Washington and W.E.B. Du Bois. Prior to the riot, African Americans had listened to Washington’s advice. Washington believed that African Americans should be sublevel to whites and focus all their time working diligently and progressing in blue-collar society. This would allow whites to feel supreme, but also allow African Americans to make something of themselves and provide for their families. Washington wanted blacks to be educationally ready for the argument of equality.
Achieving African American Equality Booker T. Washington and W.E.B Du Bois were two of the most influential advocates for African American equality during the nineteenth and twentieth centuries (Blatty, 1). Although both men ultimately had the same goal, their methods for achieving African American equality were remarkably different. To begin, the men had conflicting ideas about what constituted as African American equality. Booker T. Washington argued that the accumulation of wealth and the ability to prove that Blacks were productive members of society would be the mark of true equality for African Americans (Painter, 155).
was a respected individual of his time, there were many other famous civil rights activists who had similar but contradictory views, as in W. E. B. Du Bois In full William Edward Burghardt. William was a black civil right activist whose views contradicted Booker T. views, “Although he admired Washington 's intellect and accomplishments, he strongly opposed the position set forth by Washington in his Atlanta Exposition Address (“ushistory.org”)”. This shows how William stood up for what he believed for and what he thought was right. Washington views as opposed to Du Bois, urged blacks to “accept discrimination for the time being and concentrate on elevating themselves through hard work and material prosperity; He believed in education in the crafts, industrial and farming skills and the cultivation of the virtues of patience, enterprise and thrift (“Wormser, Richard. Booker T Washington PBS”)”.
Dr. W.E.B Du Bois uses this essay to sway the audience of the insufficiency of the statements that Mr. Booker T. Washington has made about African Americans being submissive of rights and the creation of wealth. Mr. Washington believes that the black race should give up and give into what the society norms were at that time sequentially just to have a certain right. Dr. Du Bois refused to believe that the black race should give up one right to get another right. Especially, when the white South had all rights without expecting to give up anything to have those rights.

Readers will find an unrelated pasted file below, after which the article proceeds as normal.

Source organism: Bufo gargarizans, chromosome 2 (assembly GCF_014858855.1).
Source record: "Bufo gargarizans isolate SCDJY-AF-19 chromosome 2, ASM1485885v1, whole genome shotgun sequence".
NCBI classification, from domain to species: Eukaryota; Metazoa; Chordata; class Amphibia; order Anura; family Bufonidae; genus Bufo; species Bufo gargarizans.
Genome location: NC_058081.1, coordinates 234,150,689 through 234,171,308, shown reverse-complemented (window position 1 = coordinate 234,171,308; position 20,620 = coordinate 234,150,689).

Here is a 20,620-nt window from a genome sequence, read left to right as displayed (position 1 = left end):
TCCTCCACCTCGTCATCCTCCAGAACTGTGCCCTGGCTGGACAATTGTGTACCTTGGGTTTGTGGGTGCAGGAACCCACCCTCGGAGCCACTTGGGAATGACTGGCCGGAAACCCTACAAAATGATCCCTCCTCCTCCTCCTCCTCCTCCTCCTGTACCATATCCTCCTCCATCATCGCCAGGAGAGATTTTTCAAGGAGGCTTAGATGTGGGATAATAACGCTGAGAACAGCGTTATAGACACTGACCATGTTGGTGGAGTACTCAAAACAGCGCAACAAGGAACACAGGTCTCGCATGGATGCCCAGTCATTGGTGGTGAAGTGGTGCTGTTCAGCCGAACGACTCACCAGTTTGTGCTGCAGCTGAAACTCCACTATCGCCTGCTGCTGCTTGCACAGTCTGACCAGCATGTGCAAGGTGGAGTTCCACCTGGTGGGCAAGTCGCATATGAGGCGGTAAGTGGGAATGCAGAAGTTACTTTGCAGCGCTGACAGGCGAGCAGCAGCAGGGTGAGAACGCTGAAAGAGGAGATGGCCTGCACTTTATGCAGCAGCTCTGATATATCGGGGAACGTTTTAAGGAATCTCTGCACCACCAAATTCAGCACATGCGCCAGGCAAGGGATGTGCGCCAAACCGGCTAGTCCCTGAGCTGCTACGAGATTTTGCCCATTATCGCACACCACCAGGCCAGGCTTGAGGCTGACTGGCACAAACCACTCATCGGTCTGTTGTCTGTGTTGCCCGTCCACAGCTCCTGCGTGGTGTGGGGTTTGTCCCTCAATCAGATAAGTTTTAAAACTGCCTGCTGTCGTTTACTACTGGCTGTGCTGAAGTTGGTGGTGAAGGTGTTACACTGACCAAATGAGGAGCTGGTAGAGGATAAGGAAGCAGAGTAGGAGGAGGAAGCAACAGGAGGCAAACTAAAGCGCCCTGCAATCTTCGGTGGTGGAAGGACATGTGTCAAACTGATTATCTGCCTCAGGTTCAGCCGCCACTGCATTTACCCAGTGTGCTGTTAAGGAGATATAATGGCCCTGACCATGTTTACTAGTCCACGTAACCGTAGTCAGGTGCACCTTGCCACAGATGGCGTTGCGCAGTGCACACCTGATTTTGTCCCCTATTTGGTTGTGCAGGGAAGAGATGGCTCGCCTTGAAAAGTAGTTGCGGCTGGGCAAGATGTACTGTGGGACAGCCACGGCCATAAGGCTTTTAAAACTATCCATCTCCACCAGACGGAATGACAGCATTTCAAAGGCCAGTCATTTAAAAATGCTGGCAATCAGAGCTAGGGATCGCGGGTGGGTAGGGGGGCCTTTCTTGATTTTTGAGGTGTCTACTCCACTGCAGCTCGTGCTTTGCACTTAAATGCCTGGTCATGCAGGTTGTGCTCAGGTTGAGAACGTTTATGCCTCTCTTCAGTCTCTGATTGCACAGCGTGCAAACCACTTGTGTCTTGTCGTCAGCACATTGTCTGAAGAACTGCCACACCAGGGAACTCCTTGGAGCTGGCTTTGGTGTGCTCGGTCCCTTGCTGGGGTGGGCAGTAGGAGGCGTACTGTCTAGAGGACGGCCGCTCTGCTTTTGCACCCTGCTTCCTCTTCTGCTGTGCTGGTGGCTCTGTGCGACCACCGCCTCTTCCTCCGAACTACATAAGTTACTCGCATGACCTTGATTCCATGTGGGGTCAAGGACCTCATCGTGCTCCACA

Du Bois believes that Washington exhibits an old attitude of submission. Whereas Washington sees starting from the bottom as necessary and beneficial Du Bois sees it as submissive and harmful towards the progression of equality. Both Du Bois and Washington believed that their viewpoint was going to lead to more equal treatment and overall improved quality of life for African Americans. Both Booker T. Washington and W.E.B. Du Bois had ideas on how to improve African American lives, Washington believed in starting at the bottom and working up whereas Du Bois had an opposing viewpoint he saw starting from the bottom as submissive and believed African Americans should hold important jobs in
Wells and Du Bois felt like the black population could not become equivalent with the white population in their surroundings, but in another way, Washington thought the compromise was okay between the two parties. Washington was denounced by the leaders of the NAACP ( Wells and Du Bois) it was formed in 1909, especially Du Bois, who demanded a harder line on civil rights
Booker T. Washington is by far one of the brightest and strongest minds from his time. During his Atlanta Exposition address he displays his intellect masterfully. From Mr. Washington’s use of language he was able to seamlessly piece together a speech that we still analyse to this day. Mr. Washington use of rhetoric explains and enlightens the circumstances of freed African Americans trying to fit into communities in the south. From mistreatment and racism still present in the newly freed people.